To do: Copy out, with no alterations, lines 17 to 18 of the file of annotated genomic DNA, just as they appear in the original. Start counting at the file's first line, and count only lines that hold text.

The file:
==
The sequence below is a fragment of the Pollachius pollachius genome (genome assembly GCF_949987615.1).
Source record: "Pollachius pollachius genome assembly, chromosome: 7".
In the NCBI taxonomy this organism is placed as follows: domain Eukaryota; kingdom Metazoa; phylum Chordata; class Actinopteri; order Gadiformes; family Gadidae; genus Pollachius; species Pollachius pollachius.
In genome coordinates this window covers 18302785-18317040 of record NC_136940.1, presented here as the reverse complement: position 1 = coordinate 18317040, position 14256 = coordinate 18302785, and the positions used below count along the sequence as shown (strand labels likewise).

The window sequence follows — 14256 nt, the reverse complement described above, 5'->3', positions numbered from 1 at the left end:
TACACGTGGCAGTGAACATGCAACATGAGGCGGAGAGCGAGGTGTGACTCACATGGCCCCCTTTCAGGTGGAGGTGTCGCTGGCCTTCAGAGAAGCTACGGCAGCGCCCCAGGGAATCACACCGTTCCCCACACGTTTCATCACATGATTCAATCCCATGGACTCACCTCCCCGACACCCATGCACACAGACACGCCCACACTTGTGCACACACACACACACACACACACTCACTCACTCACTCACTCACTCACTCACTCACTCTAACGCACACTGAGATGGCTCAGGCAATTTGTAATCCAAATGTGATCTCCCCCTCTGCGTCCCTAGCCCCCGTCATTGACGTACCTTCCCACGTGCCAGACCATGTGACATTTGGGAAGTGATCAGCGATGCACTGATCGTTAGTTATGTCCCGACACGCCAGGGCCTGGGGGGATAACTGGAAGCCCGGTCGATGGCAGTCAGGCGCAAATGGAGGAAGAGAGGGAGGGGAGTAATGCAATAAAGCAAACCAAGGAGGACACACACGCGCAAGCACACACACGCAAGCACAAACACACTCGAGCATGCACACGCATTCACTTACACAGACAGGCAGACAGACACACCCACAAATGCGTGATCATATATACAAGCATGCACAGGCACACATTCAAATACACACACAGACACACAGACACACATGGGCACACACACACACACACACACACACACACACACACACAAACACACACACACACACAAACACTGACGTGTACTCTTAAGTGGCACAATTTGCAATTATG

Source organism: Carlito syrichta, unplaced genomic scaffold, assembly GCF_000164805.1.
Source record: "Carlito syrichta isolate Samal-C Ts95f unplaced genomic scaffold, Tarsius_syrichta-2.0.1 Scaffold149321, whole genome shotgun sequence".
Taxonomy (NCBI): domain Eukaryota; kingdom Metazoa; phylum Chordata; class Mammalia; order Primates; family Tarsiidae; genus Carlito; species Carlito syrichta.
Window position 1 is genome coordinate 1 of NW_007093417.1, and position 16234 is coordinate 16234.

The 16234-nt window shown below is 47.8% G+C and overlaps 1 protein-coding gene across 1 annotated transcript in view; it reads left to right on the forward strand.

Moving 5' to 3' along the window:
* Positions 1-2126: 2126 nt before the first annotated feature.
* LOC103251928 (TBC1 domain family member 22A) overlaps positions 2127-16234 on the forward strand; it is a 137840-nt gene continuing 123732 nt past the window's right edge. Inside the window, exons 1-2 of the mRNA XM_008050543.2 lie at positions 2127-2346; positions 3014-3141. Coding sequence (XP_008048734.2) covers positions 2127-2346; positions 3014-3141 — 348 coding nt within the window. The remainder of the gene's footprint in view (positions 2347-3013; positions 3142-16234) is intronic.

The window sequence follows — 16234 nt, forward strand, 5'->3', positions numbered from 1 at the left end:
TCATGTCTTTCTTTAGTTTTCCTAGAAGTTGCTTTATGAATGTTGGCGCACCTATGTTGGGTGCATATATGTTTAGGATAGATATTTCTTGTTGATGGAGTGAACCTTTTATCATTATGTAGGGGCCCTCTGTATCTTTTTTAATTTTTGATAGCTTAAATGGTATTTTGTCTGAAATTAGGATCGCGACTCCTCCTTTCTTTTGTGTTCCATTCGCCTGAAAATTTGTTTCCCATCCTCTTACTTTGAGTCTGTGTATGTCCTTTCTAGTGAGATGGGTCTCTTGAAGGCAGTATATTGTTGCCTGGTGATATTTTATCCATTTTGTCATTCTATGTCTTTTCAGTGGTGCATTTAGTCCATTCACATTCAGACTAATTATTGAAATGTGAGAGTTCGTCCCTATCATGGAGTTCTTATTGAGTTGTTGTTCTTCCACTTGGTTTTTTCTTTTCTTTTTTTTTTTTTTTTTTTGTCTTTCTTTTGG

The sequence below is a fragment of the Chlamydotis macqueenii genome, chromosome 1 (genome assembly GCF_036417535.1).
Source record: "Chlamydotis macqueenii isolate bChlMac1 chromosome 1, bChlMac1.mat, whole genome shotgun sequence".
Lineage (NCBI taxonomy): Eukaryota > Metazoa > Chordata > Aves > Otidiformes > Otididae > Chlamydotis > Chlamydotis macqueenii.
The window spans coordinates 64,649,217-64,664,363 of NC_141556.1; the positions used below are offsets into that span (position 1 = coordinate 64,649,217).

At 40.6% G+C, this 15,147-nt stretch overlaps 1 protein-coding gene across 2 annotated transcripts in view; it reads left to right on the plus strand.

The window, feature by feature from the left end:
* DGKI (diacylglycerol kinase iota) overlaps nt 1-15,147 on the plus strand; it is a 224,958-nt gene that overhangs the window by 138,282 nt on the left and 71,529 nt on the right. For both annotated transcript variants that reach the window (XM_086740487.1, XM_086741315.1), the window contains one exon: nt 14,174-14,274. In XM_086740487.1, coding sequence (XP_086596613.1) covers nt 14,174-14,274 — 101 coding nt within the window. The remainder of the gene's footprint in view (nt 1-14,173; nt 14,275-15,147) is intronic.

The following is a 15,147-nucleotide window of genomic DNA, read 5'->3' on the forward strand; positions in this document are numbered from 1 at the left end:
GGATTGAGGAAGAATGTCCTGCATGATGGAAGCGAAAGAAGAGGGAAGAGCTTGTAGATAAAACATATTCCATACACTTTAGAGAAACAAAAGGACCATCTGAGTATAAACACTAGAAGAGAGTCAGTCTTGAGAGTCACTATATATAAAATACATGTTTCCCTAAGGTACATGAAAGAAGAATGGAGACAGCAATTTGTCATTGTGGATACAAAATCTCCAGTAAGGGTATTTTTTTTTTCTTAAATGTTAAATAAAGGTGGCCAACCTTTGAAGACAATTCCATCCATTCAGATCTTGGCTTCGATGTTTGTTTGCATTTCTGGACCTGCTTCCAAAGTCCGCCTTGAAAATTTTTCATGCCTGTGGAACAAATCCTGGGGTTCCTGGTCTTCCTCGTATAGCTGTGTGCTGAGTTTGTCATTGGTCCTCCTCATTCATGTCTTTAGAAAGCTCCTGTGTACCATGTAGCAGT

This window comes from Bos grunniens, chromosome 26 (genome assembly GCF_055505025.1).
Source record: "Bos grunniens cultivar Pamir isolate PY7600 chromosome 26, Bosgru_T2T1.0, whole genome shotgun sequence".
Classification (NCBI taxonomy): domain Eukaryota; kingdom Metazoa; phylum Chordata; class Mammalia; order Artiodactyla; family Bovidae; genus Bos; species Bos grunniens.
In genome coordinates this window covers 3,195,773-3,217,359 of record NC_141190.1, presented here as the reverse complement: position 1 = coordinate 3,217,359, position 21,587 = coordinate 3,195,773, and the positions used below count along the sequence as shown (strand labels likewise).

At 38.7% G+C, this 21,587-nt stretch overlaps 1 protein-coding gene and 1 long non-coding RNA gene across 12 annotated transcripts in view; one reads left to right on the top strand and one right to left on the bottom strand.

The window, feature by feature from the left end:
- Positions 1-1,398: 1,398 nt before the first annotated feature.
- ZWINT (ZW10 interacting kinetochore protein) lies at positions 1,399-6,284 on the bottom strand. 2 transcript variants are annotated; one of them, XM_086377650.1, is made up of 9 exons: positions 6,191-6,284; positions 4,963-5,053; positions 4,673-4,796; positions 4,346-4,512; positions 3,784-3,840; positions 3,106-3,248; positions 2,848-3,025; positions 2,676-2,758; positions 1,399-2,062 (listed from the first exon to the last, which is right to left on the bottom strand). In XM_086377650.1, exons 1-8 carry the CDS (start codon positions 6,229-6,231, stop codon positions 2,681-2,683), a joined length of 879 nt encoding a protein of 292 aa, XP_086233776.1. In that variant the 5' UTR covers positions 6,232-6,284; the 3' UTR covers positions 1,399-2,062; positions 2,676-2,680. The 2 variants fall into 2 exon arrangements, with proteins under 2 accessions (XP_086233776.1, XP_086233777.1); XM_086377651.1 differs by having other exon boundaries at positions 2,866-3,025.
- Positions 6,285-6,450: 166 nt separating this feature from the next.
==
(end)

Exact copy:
The sequence below is a fragment of the Chlamydotis macqueenii genome, chromosome 1 (genome assembly GCF_036417535.1).
Source record: "Chlamydotis macqueenii isolate bChlMac1 chromosome 1, bChlMac1.mat, whole genome shotgun sequence".